Thursday, 26 November 2015
Matters of Public Importance
The two things come out of this discussion. First, Labor wants to bring back the carbon tax. No matter what else they say, they want higher electricity prices, they want higher gas prices, they want a higher cost of living and they want to make sure that Australian farmers are paying higher prices for fertilisers. Second, they are just a little bit embarrassed and disappointed that we are meeting our targets, that we are beating our targets, and that we are doing it without their carbon tax. Let me say something about our targets and their targets, about policies under us and under the Labor Party and also about some of their sources.
Let me begin with the issue of targets. We do share some common targets, but there is one small difference. In 2012, when they left office, they left a gap of 755 million tonnes between what they predicted would occur and what was needed to meet their targets. There was a gap of 755 million tonnes. Under us that gap has dropped to 421 million tonnes, and then 236 million tonnes and, now, we have reached a point of meeting and beating our targets officially, with yesterday's formal update from the Department of the Environment before the Paris conference. It shows that we have had a reduction in predicted emissions of 264 million tonnes since the last update. The last update was the one they referred to yesterday in question time. When I asked them to table that update, they would not do it—they would not do it because they knew they were using figures that had already been superseded by the latest formal departmental assessment. It was a moment of cringeworthy embarrassment on their behalf.
As a consequence of that, we see a deep sense of shame on their behalf because we are meeting and beating our targets, and now they are arguing there should be higher emissions, from some of the interjections that we hear from our friends on the other side. It has reached the point of absurdity, so much so that yesterday the shadow minister held a press conference decrying not just their own rules, not just the United Nation's rules, but the very thing they demanded. He said it was an outrage that Australia is using carryover from the previous international assessment period. I did some research last night, and I found a little document. This document is called Submission under the Kyoto protocol: Quantified emission limitation or reduction objective (QELRO)—November 2012. In other words, it was the Australian submission to the United Nations in relation to our targets, known in the trade as QELROs.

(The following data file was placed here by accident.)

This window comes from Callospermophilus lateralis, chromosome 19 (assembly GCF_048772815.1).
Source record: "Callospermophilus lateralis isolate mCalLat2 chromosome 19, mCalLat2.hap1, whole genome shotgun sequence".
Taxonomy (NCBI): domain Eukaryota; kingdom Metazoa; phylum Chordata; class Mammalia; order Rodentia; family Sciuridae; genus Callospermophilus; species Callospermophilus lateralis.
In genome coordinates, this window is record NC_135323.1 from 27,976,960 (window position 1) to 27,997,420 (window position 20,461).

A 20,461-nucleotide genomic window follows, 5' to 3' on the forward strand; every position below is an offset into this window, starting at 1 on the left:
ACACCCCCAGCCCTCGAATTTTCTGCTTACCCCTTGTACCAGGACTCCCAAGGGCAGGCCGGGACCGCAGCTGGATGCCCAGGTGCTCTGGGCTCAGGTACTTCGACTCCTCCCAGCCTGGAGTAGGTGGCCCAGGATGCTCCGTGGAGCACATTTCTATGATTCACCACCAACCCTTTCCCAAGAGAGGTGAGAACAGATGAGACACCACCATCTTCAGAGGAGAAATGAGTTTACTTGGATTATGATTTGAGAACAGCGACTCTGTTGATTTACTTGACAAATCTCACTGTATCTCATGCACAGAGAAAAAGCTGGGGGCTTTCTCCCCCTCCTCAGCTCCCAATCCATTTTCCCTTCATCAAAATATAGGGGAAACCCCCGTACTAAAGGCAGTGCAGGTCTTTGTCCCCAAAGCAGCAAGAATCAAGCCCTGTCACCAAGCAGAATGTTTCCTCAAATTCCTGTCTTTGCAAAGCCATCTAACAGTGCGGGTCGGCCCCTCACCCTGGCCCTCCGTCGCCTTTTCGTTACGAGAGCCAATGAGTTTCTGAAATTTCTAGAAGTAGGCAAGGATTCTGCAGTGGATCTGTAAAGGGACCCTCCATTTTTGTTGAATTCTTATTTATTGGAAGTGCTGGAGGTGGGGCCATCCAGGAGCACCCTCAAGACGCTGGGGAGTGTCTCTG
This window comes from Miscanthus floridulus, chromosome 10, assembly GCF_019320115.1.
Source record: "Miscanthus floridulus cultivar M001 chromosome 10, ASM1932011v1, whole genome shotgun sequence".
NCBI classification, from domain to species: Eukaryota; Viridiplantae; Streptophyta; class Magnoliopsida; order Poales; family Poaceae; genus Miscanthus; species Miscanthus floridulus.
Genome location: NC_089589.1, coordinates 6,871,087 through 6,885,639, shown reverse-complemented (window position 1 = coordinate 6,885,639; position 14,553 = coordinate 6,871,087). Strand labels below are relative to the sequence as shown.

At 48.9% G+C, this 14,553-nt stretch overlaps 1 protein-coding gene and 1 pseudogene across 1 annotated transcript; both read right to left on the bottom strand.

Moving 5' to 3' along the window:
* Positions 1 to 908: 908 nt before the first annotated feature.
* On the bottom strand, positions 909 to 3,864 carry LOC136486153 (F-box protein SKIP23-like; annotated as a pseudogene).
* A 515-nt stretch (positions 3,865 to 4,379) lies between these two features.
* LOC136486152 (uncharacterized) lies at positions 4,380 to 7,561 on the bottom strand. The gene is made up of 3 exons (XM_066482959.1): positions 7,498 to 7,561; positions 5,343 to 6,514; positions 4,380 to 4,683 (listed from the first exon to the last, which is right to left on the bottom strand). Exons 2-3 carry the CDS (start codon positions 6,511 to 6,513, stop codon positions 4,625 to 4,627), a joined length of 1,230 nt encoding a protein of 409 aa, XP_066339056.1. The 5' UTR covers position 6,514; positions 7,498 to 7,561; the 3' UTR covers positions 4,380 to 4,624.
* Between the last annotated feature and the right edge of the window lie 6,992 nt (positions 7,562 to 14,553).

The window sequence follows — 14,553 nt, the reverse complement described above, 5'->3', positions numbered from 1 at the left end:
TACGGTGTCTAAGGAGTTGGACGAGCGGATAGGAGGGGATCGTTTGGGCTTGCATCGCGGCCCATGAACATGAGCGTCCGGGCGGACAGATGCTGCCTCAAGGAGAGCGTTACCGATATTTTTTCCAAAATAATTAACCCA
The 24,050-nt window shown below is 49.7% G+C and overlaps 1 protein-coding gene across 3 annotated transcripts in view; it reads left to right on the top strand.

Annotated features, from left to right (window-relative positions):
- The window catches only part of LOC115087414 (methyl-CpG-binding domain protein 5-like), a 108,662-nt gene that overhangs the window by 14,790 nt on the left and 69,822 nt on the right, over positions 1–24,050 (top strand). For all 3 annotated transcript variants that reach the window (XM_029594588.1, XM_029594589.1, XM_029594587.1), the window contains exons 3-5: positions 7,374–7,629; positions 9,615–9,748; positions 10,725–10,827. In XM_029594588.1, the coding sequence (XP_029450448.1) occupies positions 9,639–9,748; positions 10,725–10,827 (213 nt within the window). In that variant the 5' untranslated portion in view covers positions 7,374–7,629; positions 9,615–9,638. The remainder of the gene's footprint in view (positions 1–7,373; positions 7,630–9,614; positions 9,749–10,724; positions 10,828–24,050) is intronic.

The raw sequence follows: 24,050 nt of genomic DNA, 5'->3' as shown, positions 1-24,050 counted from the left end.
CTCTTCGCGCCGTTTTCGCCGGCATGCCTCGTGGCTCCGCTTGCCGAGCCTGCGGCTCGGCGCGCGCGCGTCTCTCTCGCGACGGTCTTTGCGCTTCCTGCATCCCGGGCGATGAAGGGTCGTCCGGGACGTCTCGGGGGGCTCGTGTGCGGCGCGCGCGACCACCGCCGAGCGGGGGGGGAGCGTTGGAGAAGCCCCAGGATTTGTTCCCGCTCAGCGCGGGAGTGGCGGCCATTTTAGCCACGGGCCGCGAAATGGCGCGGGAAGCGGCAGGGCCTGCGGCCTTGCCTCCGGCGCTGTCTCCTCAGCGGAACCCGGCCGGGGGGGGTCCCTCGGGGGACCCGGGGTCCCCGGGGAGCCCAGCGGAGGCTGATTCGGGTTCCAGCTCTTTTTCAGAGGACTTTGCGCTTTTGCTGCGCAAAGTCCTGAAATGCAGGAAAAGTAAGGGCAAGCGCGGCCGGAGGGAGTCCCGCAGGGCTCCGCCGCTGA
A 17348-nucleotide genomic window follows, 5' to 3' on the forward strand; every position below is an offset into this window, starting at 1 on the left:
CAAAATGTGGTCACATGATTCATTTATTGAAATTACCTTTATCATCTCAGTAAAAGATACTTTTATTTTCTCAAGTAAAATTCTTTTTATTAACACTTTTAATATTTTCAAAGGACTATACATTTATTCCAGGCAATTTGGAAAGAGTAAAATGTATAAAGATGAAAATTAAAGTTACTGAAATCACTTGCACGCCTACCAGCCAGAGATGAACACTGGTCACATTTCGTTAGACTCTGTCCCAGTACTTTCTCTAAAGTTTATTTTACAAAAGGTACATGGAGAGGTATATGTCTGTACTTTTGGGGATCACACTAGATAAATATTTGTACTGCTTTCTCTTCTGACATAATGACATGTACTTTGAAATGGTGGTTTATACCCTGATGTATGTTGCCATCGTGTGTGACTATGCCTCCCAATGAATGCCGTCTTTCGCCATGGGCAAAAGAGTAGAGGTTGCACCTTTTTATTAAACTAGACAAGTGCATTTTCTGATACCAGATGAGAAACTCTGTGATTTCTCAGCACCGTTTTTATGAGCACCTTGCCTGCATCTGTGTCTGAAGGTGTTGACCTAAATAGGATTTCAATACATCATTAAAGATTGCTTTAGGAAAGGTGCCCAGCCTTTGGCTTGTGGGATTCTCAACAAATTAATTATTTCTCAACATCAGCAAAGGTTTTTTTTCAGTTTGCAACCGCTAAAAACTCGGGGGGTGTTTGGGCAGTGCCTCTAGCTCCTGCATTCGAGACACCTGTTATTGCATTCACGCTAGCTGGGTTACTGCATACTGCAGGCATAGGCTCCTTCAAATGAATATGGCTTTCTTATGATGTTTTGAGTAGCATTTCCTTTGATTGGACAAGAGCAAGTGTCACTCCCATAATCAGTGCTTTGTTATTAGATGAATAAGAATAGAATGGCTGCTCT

Australia signed up to new targets: this is the minus five per cent equivalent or the minus 13 per cent from 2005 to 2020. Under Labor, they did that on the basis that confirmation of its provisional QELRO will be conditional on—in other words they said the only way we are accepting these targets will be conditional on:
The rules applying to carryover of units from the first commitment period of the Kyoto Protocol being appropriate for Australia.
They set, not just as an objective but as a condition for signing on, that carryover can be available. The UNFCCC did that for a reason. They did that for every country. They did that in a way that allowed Australia to do that, and they did that because it provides incentives for countries to overachieve. So there is a deep, powerful policy objective behind this. Labor incorporated this in its national accounting rules. Labor counted this carryover, and I am not critical of any of that. In fact, Labor made their participation in the entire set of target frameworks conditional upon setting carryover—it is there in black and white, and I table the conditions.